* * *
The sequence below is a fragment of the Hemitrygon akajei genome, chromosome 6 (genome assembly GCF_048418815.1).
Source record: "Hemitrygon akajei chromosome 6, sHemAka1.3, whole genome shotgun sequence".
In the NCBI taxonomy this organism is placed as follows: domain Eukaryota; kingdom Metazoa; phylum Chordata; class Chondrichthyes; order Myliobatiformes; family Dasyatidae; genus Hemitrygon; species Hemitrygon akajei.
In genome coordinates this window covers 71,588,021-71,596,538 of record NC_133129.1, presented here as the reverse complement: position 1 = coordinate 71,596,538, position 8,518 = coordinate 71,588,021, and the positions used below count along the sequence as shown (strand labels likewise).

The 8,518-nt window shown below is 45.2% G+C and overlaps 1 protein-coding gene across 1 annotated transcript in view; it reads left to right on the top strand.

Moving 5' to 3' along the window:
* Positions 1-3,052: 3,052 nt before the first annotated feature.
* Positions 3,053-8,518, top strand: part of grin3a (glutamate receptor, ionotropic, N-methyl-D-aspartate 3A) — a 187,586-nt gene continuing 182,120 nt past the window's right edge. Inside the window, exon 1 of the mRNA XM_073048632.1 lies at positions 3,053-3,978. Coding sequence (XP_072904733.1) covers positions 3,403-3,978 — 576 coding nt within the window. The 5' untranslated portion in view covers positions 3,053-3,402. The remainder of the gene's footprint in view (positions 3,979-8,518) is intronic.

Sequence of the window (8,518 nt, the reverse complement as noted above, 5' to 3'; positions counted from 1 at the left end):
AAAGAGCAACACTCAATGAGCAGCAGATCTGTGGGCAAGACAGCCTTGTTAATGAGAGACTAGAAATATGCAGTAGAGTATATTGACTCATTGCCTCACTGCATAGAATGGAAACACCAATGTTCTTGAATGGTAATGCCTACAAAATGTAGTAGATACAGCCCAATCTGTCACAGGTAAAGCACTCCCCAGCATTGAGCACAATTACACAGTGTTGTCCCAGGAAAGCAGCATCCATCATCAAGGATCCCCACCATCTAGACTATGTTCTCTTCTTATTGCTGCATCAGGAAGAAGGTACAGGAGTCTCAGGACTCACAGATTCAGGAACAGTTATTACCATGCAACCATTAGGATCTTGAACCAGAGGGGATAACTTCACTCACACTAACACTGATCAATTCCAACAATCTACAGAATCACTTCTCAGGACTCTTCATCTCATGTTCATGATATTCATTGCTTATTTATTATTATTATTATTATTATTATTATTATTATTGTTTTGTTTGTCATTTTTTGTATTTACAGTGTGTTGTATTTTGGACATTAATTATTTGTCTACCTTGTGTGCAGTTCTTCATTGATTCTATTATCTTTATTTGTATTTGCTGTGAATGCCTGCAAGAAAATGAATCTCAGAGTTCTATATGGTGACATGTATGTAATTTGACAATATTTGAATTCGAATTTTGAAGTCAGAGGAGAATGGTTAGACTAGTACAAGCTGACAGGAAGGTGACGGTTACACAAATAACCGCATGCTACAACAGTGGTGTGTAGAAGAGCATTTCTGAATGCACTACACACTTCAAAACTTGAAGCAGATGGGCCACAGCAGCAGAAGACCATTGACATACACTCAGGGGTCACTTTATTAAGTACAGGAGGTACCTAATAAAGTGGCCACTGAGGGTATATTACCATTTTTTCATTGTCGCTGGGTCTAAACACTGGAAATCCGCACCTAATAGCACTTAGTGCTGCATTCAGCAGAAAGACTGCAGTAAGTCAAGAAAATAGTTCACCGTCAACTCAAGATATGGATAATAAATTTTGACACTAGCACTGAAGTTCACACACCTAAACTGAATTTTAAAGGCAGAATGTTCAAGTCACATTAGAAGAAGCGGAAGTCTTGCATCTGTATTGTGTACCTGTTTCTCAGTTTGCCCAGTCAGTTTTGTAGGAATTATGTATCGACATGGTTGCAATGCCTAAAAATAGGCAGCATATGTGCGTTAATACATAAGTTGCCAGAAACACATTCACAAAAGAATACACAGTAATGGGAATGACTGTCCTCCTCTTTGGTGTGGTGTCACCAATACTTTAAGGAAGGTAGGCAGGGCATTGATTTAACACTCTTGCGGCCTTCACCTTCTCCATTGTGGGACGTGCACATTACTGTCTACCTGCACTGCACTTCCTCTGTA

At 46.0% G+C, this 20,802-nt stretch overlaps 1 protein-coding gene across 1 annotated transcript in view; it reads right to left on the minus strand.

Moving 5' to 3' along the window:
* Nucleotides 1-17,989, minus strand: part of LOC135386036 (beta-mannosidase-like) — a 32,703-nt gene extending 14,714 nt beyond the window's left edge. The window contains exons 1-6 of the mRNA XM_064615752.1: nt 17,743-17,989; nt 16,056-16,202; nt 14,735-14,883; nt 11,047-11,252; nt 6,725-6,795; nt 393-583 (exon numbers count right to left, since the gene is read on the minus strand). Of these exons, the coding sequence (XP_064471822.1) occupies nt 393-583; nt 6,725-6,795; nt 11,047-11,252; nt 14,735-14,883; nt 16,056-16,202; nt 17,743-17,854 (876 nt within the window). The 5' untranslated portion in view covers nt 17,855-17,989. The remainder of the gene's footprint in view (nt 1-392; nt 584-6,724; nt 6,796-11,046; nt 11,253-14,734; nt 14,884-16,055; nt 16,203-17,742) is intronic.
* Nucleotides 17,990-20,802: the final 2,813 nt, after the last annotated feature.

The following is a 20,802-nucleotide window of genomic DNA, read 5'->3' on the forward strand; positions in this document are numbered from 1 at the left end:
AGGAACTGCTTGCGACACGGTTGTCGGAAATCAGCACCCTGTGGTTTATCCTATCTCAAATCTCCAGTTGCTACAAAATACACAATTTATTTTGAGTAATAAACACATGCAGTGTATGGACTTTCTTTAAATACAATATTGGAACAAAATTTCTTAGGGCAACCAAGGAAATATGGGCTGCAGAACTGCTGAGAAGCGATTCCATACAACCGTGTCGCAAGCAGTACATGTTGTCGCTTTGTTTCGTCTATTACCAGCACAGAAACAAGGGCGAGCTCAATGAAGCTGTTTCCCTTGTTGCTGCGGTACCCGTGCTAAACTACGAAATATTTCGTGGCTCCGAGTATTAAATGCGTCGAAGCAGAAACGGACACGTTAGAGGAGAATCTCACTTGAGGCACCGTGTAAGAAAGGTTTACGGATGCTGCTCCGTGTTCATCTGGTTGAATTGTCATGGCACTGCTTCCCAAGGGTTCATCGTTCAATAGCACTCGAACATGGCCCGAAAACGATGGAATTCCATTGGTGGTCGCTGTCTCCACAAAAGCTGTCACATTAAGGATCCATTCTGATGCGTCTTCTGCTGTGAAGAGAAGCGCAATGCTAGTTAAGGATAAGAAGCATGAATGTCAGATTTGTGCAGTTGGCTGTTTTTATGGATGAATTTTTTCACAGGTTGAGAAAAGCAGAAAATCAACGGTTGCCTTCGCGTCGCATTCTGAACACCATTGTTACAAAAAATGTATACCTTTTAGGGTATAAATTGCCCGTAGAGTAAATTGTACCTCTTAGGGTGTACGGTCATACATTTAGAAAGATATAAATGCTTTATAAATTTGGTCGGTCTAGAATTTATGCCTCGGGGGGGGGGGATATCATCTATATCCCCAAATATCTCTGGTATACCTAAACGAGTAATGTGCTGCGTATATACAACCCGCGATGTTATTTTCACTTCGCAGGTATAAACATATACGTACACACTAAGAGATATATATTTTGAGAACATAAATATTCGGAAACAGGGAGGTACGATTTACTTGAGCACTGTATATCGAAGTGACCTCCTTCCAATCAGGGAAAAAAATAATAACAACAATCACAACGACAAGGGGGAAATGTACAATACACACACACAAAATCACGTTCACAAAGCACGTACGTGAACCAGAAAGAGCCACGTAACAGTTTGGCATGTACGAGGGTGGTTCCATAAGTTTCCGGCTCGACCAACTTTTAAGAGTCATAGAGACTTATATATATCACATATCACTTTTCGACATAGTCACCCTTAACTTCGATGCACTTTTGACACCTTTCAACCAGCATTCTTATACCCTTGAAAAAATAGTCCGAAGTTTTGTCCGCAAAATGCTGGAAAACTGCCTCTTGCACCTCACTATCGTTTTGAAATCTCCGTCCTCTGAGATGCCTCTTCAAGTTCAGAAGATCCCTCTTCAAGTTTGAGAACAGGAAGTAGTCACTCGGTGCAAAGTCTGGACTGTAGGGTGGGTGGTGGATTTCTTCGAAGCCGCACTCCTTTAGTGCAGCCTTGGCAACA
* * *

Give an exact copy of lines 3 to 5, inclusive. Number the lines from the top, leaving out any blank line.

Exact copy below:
In the NCBI taxonomy this organism is placed as follows: domain Eukaryota; kingdom Metazoa; phylum Chordata; class Chondrichthyes; order Myliobatiformes; family Dasyatidae; genus Hemitrygon; species Hemitrygon akajei.
In genome coordinates this window covers 71,588,021-71,596,538 of record NC_133129.1, presented here as the reverse complement: position 1 = coordinate 71,596,538, position 8,518 = coordinate 71,588,021, and the positions used below count along the sequence as shown (strand labels likewise).

The 8,518-nt window shown below is 45.2% G+C and overlaps 1 protein-coding gene across 1 annotated transcript in view; it reads left to right on the top strand.